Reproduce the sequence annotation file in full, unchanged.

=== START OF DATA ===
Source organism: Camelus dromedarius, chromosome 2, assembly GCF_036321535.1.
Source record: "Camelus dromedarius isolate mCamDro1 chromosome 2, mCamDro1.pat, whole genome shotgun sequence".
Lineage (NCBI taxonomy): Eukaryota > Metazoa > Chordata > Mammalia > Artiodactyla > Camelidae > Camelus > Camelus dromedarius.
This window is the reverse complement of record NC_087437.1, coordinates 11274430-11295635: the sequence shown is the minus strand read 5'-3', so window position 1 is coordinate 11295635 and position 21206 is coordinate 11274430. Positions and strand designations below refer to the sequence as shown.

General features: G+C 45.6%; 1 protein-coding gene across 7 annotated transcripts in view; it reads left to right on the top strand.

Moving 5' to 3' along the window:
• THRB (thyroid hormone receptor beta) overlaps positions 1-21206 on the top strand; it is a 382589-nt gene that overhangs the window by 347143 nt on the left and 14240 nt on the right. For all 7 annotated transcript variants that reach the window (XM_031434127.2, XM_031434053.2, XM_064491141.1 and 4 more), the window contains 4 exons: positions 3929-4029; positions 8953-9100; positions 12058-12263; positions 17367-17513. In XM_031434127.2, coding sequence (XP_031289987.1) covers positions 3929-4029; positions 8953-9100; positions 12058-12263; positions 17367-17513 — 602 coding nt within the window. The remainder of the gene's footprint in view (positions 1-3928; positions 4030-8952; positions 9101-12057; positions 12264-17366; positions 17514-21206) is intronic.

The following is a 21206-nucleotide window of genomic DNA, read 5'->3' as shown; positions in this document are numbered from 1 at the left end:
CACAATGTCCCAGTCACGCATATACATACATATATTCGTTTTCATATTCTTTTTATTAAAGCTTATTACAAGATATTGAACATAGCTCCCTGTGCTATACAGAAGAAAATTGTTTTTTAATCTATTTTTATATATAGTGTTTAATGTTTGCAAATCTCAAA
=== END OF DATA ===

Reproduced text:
Source organism: Camelus dromedarius, chromosome 2, assembly GCF_036321535.1.
Source record: "Camelus dromedarius isolate mCamDro1 chromosome 2, mCamDro1.pat, whole genome shotgun sequence".
Lineage (NCBI taxonomy): Eukaryota > Metazoa > Chordata > Mammalia > Artiodactyla > Camelidae > Camelus > Camelus dromedarius.
This window is the reverse complement of record NC_087437.1, coordinates 11274430-11295635: the sequence shown is the minus strand read 5'-3', so window position 1 is coordinate 11295635 and position 21206 is coordinate 11274430. Positions and strand designations below refer to the sequence as shown.

General features: G+C 45.6%; 1 protein-coding gene across 7 annotated transcripts in view; it reads left to right on the top strand.

Moving 5' to 3' along the window:
• THRB (thyroid hormone receptor beta) overlaps positions 1-21206 on the top strand; it is a 382589-nt gene that overhangs the window by 347143 nt on the left and 14240 nt on the right. For all 7 annotated transcript variants that reach the window (XM_031434127.2, XM_031434053.2, XM_064491141.1 and 4 more), the window contains 4 exons: positions 3929-4029; positions 8953-9100; positions 12058-12263; positions 17367-17513. In XM_031434127.2, coding sequence (XP_031289987.1) covers positions 3929-4029; positions 8953-9100; positions 12058-12263; positions 17367-17513 — 602 coding nt within the window. The remainder of the gene's footprint in view (positions 1-3928; positions 4030-8952; positions 9101-12057; positions 12264-17366; positions 17514-21206) is intronic.

The following is a 21206-nucleotide window of genomic DNA, read 5'->3' as shown; positions in this document are numbered from 1 at the left end:
CACAATGTCCCAGTCACGCATATACATACATATATTCGTTTTCATATTCTTTTTATTAAAGCTTATTACAAGATATTGAACATAGCTCCCTGTGCTATACAGAAGAAAATTGTTTTTTAATCTATTTTTATATATAGTGTTTAATGTTTGCAAATCTCAAA